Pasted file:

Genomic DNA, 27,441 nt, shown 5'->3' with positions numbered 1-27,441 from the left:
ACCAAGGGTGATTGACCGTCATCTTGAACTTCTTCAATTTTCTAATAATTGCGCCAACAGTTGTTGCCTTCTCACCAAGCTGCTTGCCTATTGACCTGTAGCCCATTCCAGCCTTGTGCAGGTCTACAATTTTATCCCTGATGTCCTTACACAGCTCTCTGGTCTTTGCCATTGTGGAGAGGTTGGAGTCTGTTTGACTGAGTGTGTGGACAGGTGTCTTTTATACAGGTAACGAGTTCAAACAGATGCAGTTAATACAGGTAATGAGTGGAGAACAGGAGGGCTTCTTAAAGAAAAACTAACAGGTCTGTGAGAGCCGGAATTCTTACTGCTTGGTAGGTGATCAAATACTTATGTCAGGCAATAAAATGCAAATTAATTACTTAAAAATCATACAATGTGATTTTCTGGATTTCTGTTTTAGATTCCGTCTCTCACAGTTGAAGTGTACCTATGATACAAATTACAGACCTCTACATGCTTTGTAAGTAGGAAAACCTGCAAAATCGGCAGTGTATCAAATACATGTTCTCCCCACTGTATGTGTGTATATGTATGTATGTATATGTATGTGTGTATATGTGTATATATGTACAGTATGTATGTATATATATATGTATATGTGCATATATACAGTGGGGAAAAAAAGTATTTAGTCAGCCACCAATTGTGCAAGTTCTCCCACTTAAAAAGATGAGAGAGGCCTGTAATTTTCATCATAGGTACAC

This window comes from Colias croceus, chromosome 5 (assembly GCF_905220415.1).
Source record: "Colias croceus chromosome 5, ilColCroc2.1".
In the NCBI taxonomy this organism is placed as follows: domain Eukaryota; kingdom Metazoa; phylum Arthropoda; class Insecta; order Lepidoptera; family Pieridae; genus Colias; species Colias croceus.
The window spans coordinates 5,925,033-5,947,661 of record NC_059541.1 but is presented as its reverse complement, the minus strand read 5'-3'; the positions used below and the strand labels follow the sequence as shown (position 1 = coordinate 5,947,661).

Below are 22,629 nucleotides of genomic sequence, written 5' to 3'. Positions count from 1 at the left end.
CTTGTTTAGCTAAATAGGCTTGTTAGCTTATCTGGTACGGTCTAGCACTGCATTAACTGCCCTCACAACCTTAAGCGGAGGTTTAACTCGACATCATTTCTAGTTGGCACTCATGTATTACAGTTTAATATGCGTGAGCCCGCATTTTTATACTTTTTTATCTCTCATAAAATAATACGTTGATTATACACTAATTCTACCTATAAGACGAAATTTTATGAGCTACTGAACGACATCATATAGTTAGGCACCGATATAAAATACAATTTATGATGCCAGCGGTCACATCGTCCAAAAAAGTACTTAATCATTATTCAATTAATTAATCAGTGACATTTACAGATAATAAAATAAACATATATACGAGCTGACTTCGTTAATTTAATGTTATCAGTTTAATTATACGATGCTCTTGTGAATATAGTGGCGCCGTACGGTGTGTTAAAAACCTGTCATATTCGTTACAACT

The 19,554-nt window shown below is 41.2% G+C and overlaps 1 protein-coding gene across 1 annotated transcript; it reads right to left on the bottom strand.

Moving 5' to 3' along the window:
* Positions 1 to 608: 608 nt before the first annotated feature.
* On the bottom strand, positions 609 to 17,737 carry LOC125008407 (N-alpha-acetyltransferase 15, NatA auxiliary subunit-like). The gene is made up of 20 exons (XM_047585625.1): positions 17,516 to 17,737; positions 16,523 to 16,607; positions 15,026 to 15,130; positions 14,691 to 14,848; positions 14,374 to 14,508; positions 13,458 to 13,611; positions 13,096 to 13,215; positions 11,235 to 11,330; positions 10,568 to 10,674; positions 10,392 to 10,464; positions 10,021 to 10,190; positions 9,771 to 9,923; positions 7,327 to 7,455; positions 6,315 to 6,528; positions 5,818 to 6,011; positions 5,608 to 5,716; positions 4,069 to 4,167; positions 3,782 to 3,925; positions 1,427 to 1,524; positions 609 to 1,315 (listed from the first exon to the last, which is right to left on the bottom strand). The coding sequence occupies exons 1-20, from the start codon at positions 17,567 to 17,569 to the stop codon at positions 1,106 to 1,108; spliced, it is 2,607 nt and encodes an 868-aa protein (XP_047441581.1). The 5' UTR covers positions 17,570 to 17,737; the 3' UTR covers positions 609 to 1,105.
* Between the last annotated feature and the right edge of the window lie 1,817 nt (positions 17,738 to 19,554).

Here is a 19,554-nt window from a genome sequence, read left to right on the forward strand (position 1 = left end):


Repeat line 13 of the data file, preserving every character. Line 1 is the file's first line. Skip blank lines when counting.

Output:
* Between the last annotated feature and the right edge of the window lie 1,817 nt (positions 17,738 to 19,554).